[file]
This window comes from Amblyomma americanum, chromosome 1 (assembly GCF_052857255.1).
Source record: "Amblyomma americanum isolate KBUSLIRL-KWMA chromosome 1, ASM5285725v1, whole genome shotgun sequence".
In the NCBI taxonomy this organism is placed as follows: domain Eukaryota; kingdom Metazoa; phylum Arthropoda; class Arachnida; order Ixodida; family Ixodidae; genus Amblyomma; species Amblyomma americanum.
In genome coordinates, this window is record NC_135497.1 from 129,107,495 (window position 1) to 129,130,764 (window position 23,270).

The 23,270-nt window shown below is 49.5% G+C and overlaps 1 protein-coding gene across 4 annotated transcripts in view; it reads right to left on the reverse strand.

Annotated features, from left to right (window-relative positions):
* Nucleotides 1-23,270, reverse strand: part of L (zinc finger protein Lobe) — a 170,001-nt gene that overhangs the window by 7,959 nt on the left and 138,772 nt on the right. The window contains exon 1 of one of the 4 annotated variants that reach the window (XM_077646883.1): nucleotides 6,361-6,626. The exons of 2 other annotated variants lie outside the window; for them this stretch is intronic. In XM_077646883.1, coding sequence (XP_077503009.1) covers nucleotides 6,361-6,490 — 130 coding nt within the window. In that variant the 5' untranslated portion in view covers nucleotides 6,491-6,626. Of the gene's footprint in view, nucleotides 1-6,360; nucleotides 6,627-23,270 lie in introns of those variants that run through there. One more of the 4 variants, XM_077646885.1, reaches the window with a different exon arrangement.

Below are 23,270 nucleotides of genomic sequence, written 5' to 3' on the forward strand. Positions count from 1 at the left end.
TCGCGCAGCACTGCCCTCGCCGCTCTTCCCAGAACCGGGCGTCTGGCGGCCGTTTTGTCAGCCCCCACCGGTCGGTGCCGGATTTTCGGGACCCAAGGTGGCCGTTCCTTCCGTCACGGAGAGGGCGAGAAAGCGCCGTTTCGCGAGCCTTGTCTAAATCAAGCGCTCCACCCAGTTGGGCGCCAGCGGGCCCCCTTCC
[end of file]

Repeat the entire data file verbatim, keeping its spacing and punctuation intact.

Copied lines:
This window comes from Amblyomma americanum, chromosome 1 (assembly GCF_052857255.1).
Source record: "Amblyomma americanum isolate KBUSLIRL-KWMA chromosome 1, ASM5285725v1, whole genome shotgun sequence".
In the NCBI taxonomy this organism is placed as follows: domain Eukaryota; kingdom Metazoa; phylum Arthropoda; class Arachnida; order Ixodida; family Ixodidae; genus Amblyomma; species Amblyomma americanum.
In genome coordinates, this window is record NC_135497.1 from 129,107,495 (window position 1) to 129,130,764 (window position 23,270).

The 23,270-nt window shown below is 49.5% G+C and overlaps 1 protein-coding gene across 4 annotated transcripts in view; it reads right to left on the reverse strand.

Annotated features, from left to right (window-relative positions):
* Nucleotides 1-23,270, reverse strand: part of L (zinc finger protein Lobe) — a 170,001-nt gene that overhangs the window by 7,959 nt on the left and 138,772 nt on the right. The window contains exon 1 of one of the 4 annotated variants that reach the window (XM_077646883.1): nucleotides 6,361-6,626. The exons of 2 other annotated variants lie outside the window; for them this stretch is intronic. In XM_077646883.1, coding sequence (XP_077503009.1) covers nucleotides 6,361-6,490 — 130 coding nt within the window. In that variant the 5' untranslated portion in view covers nucleotides 6,491-6,626. Of the gene's footprint in view, nucleotides 1-6,360; nucleotides 6,627-23,270 lie in introns of those variants that run through there. One more of the 4 variants, XM_077646885.1, reaches the window with a different exon arrangement.

Below are 23,270 nucleotides of genomic sequence, written 5' to 3' on the forward strand. Positions count from 1 at the left end.
TCGCGCAGCACTGCCCTCGCCGCTCTTCCCAGAACCGGGCGTCTGGCGGCCGTTTTGTCAGCCCCCACCGGTCGGTGCCGGATTTTCGGGACCCAAGGTGGCCGTTCCTTCCGTCACGGAGAGGGCGAGAAAGCGCCGTTTCGCGAGCCTTGTCTAAATCAAGCGCTCCACCCAGTTGGGCGCCAGCGGGCCCCCTTCC